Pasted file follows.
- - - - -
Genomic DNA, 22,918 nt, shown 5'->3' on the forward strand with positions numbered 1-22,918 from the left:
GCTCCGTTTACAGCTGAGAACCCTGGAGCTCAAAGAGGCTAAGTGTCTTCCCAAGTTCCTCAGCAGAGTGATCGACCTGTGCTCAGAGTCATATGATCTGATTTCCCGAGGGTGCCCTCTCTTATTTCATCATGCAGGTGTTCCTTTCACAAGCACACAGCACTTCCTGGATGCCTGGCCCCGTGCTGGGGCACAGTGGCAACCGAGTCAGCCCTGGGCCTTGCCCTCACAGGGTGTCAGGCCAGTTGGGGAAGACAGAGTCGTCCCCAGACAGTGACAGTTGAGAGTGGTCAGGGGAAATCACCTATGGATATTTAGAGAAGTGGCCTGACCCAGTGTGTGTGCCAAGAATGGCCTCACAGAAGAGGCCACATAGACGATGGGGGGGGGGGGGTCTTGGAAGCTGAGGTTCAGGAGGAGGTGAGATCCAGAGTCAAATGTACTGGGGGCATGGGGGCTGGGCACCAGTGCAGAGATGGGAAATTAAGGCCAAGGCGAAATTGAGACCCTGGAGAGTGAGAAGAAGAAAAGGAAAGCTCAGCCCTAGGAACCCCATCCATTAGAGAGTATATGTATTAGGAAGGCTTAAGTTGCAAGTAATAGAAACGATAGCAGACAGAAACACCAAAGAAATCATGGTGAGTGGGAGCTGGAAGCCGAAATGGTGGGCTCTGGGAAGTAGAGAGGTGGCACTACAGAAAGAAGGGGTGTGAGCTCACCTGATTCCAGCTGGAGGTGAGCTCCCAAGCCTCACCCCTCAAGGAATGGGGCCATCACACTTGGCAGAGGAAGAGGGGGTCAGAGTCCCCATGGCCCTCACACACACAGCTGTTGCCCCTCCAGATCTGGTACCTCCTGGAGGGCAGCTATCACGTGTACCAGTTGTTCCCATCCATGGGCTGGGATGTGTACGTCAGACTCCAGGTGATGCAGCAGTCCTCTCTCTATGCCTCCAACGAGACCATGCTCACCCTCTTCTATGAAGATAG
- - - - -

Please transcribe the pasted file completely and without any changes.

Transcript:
Genomic DNA, 22,918 nt, shown 5'->3' on the forward strand with positions numbered 1-22,918 from the left:
GCTCCGTTTACAGCTGAGAACCCTGGAGCTCAAAGAGGCTAAGTGTCTTCCCAAGTTCCTCAGCAGAGTGATCGACCTGTGCTCAGAGTCATATGATCTGATTTCCCGAGGGTGCCCTCTCTTATTTCATCATGCAGGTGTTCCTTTCACAAGCACACAGCACTTCCTGGATGCCTGGCCCCGTGCTGGGGCACAGTGGCAACCGAGTCAGCCCTGGGCCTTGCCCTCACAGGGTGTCAGGCCAGTTGGGGAAGACAGAGTCGTCCCCAGACAGTGACAGTTGAGAGTGGTCAGGGGAAATCACCTATGGATATTTAGAGAAGTGGCCTGACCCAGTGTGTGTGCCAAGAATGGCCTCACAGAAGAGGCCACATAGACGATGGGGGGGGGGGGGTCTTGGAAGCTGAGGTTCAGGAGGAGGTGAGATCCAGAGTCAAATGTACTGGGGGCATGGGGGCTGGGCACCAGTGCAGAGATGGGAAATTAAGGCCAAGGCGAAATTGAGACCCTGGAGAGTGAGAAGAAGAAAAGGAAAGCTCAGCCCTAGGAACCCCATCCATTAGAGAGTATATGTATTAGGAAGGCTTAAGTTGCAAGTAATAGAAACGATAGCAGACAGAAACACCAAAGAAATCATGGTGAGTGGGAGCTGGAAGCCGAAATGGTGGGCTCTGGGAAGTAGAGAGGTGGCACTACAGAAAGAAGGGGTGTGAGCTCACCTGATTCCAGCTGGAGGTGAGCTCCCAAGCCTCACCCCTCAAGGAATGGGGCCATCACACTTGGCAGAGGAAGAGGGGGTCAGAGTCCCCATGGCCCTCACACACACAGCTGTTGCCCCTCCAGATCTGGTACCTCCTGGAGGGCAGCTATCACGTGTACCAGTTGTTCCCATCCATGGGCTGGGATGTGTACGTCAGACTCCAGGTGATGCAGCAGTCCTCTCTCTATGCCTCCAACGAGACCATGCTCACCCTCTTCTATGAAGATAG